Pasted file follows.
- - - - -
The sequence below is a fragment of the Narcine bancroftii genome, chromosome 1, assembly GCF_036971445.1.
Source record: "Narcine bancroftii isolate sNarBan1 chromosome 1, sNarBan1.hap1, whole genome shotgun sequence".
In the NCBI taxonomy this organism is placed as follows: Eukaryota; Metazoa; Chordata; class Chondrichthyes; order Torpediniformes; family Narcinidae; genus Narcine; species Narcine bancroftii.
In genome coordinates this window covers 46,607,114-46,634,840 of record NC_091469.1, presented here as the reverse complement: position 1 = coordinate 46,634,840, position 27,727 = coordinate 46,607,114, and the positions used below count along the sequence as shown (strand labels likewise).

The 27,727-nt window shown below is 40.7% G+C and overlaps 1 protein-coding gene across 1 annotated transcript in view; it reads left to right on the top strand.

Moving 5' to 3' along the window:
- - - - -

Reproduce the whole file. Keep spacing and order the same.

The sequence below is a fragment of the Narcine bancroftii genome, chromosome 1, assembly GCF_036971445.1.
Source record: "Narcine bancroftii isolate sNarBan1 chromosome 1, sNarBan1.hap1, whole genome shotgun sequence".
In the NCBI taxonomy this organism is placed as follows: Eukaryota; Metazoa; Chordata; class Chondrichthyes; order Torpediniformes; family Narcinidae; genus Narcine; species Narcine bancroftii.
In genome coordinates this window covers 46,607,114-46,634,840 of record NC_091469.1, presented here as the reverse complement: position 1 = coordinate 46,634,840, position 27,727 = coordinate 46,607,114, and the positions used below count along the sequence as shown (strand labels likewise).

The 27,727-nt window shown below is 40.7% G+C and overlaps 1 protein-coding gene across 1 annotated transcript in view; it reads left to right on the top strand.

Moving 5' to 3' along the window: